In a couple days I'm going to be moving out. I have a flight of wooden stairs that goes up to the bedrooms. I can pick which one I'd rather have, but the back room only has one door and the front room has a regular door, one that goes into the bathroom and a set of patio doors that leads out onto a shaky gray balcony that has seen better days. I have a new bed now. It's ivory with floral ceramic knobs and I found a satiny pink striped pillow that has ribbons of calming cream, grassy green, and a color that I call raspberry sorbet. My bed used to be in the guest room at my father-in-law's lake home. Someday soon I'm going to be able to look out my balcony and sit on the patio watching the water. I bought the pillow and my comforter at the thrift store. I piled my new bed high with layers during the winter when I was cold. Before my friend Julie died she said she wanted balloons instead of flowers. I found a picture of two children carrying a bunch of balloons. It goes with my bed and my chair and I just know she's up in heaven smiling down at that. I have my own room again. It's my room and I can paint it whatever color I would like. The doors are flimsy and cheap, maybe someday I'll be able to hang the kind of doors I would like to have upstairs and down. I could take the full sized bed, but for now I'm going to make up my little bed and sleep there. I could move it upstairs, but it needs flooring. The fourth toe on my left foot is crooked. It leans away from the rest of my toes and the joint that I heard crack. It hurts to this day, but fortunately it's still straight. Only the inside is flawed. Nobody at school asked what happened to me when I went in after the blue door fight with my dad. Surprisingly I had very few bruises from the incident on the stairs. I had the stripe that went across and down my right shoulder blade, a mark that ran up my left elbow that I could move if I had to, my shoes covered the blotches on my feet, and most kids have a couple of scrapes that could be chalked up to anything.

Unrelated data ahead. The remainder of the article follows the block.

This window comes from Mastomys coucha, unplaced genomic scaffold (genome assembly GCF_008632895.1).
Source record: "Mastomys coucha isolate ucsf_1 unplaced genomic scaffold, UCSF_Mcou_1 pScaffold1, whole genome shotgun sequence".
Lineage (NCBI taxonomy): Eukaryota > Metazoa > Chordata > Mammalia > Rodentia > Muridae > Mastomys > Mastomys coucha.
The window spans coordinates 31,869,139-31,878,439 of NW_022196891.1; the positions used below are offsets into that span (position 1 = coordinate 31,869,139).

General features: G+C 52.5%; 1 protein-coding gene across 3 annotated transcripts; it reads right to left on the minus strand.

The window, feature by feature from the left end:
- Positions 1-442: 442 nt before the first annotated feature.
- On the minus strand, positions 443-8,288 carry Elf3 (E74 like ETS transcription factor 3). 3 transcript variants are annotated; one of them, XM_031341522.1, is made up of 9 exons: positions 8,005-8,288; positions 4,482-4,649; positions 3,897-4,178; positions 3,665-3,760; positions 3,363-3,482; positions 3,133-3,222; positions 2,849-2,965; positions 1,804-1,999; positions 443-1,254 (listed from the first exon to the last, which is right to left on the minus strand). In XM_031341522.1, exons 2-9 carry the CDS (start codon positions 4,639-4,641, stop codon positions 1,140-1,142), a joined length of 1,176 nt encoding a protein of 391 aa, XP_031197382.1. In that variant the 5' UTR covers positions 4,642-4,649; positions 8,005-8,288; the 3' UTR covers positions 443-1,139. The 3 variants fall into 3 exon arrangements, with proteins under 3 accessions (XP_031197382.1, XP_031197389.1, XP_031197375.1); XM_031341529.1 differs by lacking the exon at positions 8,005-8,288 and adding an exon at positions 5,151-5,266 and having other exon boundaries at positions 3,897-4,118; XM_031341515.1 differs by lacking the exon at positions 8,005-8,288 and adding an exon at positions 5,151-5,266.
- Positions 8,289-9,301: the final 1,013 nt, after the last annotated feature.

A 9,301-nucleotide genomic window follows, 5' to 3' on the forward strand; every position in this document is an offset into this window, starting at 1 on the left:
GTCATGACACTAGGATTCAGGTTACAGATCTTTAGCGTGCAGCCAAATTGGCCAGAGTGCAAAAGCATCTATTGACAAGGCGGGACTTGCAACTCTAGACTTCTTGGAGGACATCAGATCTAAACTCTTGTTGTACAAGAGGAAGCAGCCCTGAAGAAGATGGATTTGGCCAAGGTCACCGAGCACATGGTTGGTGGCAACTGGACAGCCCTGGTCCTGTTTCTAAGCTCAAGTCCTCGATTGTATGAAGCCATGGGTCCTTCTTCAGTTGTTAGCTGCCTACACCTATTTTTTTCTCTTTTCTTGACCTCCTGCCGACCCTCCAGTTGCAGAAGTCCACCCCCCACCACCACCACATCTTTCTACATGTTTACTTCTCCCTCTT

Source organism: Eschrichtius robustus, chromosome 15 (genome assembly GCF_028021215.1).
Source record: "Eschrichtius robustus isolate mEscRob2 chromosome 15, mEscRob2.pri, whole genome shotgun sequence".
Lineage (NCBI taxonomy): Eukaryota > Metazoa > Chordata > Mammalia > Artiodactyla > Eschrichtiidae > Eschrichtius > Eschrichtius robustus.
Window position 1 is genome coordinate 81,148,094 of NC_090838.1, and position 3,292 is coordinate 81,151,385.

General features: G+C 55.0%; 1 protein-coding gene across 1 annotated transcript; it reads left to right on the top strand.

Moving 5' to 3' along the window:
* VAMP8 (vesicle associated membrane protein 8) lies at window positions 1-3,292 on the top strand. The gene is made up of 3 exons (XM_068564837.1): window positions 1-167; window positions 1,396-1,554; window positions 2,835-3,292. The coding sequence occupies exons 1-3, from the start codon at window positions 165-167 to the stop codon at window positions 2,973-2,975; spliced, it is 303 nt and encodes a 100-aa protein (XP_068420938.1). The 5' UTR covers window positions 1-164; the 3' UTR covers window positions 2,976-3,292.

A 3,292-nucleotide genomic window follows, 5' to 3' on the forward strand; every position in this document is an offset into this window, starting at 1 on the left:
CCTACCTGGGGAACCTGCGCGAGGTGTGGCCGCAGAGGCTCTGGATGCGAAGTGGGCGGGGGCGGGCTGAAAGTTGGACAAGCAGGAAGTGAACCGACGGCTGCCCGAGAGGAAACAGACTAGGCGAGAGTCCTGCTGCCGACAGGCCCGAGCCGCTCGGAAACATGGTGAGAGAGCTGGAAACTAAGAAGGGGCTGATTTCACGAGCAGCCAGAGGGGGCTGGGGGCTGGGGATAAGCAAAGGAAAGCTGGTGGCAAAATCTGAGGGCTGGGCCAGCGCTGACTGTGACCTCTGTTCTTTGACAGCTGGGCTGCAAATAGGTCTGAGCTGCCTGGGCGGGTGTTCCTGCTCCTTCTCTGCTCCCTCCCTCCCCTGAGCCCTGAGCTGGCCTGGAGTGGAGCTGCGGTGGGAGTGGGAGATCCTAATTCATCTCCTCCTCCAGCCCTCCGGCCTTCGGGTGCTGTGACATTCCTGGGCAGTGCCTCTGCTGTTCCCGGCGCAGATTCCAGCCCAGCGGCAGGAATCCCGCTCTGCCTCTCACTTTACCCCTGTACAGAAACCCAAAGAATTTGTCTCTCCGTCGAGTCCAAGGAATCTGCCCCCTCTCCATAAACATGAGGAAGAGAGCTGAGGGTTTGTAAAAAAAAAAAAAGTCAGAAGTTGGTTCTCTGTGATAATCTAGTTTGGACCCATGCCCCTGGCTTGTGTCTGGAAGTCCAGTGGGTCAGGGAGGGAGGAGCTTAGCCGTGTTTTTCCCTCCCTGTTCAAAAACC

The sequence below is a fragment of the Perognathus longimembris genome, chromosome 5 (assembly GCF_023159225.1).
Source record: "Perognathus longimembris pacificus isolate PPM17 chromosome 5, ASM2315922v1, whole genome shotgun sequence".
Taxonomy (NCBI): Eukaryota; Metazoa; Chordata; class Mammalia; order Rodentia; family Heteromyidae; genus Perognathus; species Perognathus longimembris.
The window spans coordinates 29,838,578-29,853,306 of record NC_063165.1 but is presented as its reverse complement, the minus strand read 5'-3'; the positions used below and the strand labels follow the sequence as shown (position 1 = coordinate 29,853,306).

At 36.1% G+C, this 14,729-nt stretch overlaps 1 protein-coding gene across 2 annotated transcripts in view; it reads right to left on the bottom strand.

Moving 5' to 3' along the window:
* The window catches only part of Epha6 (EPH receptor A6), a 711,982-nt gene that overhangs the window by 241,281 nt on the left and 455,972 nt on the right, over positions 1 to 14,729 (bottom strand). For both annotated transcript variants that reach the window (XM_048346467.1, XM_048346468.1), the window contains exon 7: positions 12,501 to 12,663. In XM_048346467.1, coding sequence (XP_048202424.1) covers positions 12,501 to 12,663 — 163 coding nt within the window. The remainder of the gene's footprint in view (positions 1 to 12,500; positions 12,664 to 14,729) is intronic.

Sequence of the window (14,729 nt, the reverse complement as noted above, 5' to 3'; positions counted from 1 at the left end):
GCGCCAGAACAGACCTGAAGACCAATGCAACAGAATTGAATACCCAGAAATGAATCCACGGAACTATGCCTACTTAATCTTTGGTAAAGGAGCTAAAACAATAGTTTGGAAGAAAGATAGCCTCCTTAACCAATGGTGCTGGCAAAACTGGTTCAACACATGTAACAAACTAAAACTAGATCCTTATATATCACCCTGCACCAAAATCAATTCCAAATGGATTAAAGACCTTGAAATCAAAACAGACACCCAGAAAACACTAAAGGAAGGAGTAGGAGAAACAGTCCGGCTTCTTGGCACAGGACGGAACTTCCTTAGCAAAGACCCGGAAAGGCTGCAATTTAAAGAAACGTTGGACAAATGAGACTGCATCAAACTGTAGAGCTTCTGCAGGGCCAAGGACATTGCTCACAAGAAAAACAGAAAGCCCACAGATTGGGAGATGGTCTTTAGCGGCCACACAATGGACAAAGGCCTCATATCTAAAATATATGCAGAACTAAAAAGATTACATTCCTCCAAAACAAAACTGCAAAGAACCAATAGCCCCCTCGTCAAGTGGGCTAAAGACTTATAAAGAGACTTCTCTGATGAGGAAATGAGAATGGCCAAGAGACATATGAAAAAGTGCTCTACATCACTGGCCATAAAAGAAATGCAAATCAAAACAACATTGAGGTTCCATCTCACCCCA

Yesterday my therapist introduced me to a woman that my children can see. I made an appointment for my oldest and got authorization for both girls to see her. Their lives haven't taken the same path mine did, but things haven't been the best at home and I know that this is something I can try and do for them whether they appreciate my efforts or not. I want to let go and forgive these people, a chief complaint of my husband's is that I wouldn't help him with home improvement projects. I love the idea of paint covering crayon marks on the wall, but whenever I pick up a paintbrush or see pools of paint flowing out of their cans I'm reminded of my dad dipping his brush into a quart of cobalt and how he made me stand there and watch him paint my bedroom door blue. Naturally I survived having a blue bedroom door. I have partially filled paint cans at the condo, fresh cans here, but so far I haven't been able to tackle any painting projects on my own. As a parent I've failed in so many areas. Not realizing what the problems were or how out of hand things had gotten before I conceived would probably top the list. I can't hang onto these memories anymore. I've earned the right to paint things whatever color I want and I shouldn't ever have to worry about getting a one way trip down the stairs ever again, but I can't get that thought out of my mind whenever I go up and down the black and white stairs at the condo. I'm not sure if this is ironic, but I'm thinking about painting the majority of my condo blue. I have a pale blue purse and the water bottle sitting next to me has a turquoise blue cap. I have this vision of people coming over to a place that feels safe. I have a cornflower wool rug with off white zig zags that I'm going to put by my bed and see how that works, I'm going to break free from the oppression of these memories, I'll learn new habits, I'll keep going to therapy, I'll paint something just to prove to myself that I can. I'll overcome and prosper and who knows, I may even get to a point where I want to paint my bedroom door blue